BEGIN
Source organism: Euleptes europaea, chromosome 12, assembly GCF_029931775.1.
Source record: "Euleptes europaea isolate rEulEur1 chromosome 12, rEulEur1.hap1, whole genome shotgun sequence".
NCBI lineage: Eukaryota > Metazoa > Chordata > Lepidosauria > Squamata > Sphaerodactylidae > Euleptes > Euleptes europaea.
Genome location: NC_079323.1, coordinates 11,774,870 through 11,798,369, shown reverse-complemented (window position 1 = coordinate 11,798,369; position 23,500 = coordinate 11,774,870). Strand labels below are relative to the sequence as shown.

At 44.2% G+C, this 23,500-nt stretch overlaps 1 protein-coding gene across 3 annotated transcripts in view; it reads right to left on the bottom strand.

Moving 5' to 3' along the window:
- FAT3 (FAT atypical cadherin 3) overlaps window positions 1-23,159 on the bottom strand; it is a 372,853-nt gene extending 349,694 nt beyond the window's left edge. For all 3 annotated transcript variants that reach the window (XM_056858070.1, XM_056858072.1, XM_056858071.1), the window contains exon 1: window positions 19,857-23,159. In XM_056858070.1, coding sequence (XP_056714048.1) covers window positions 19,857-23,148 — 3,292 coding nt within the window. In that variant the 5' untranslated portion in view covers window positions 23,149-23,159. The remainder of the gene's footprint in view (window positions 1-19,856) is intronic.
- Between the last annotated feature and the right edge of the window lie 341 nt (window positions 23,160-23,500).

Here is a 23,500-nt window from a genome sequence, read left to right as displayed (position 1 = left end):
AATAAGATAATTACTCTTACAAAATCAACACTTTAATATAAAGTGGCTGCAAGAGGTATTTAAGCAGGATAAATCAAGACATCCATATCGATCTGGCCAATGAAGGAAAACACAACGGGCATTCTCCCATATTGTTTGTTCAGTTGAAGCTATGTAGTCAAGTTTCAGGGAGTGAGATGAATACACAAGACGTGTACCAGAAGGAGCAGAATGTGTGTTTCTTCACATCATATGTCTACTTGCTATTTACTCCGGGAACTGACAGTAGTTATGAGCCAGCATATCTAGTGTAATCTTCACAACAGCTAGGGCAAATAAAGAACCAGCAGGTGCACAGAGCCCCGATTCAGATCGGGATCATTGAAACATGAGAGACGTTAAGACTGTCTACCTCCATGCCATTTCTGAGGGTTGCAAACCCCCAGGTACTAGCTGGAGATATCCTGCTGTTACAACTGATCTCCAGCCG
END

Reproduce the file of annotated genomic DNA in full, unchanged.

Source organism: Euleptes europaea, chromosome 12, assembly GCF_029931775.1.
Source record: "Euleptes europaea isolate rEulEur1 chromosome 12, rEulEur1.hap1, whole genome shotgun sequence".
NCBI lineage: Eukaryota > Metazoa > Chordata > Lepidosauria > Squamata > Sphaerodactylidae > Euleptes > Euleptes europaea.
Genome location: NC_079323.1, coordinates 11,774,870 through 11,798,369, shown reverse-complemented (window position 1 = coordinate 11,798,369; position 23,500 = coordinate 11,774,870). Strand labels below are relative to the sequence as shown.

At 44.2% G+C, this 23,500-nt stretch overlaps 1 protein-coding gene across 3 annotated transcripts in view; it reads right to left on the bottom strand.

Moving 5' to 3' along the window:
- FAT3 (FAT atypical cadherin 3) overlaps window positions 1-23,159 on the bottom strand; it is a 372,853-nt gene extending 349,694 nt beyond the window's left edge. For all 3 annotated transcript variants that reach the window (XM_056858070.1, XM_056858072.1, XM_056858071.1), the window contains exon 1: window positions 19,857-23,159. In XM_056858070.1, coding sequence (XP_056714048.1) covers window positions 19,857-23,148 — 3,292 coding nt within the window. In that variant the 5' untranslated portion in view covers window positions 23,149-23,159. The remainder of the gene's footprint in view (window positions 1-19,856) is intronic.
- Between the last annotated feature and the right edge of the window lie 341 nt (window positions 23,160-23,500).

Here is a 23,500-nt window from a genome sequence, read left to right as displayed (position 1 = left end):
AATAAGATAATTACTCTTACAAAATCAACACTTTAATATAAAGTGGCTGCAAGAGGTATTTAAGCAGGATAAATCAAGACATCCATATCGATCTGGCCAATGAAGGAAAACACAACGGGCATTCTCCCATATTGTTTGTTCAGTTGAAGCTATGTAGTCAAGTTTCAGGGAGTGAGATGAATACACAAGACGTGTACCAGAAGGAGCAGAATGTGTGTTTCTTCACATCATATGTCTACTTGCTATTTACTCCGGGAACTGACAGTAGTTATGAGCCAGCATATCTAGTGTAATCTTCACAACAGCTAGGGCAAATAAAGAACCAGCAGGTGCACAGAGCCCCGATTCAGATCGGGATCATTGAAACATGAGAGACGTTAAGACTGTCTACCTCCATGCCATTTCTGAGGGTTGCAAACCCCCAGGTACTAGCTGGAGATATCCTGCTGTTACAACTGATCTCCAGCCG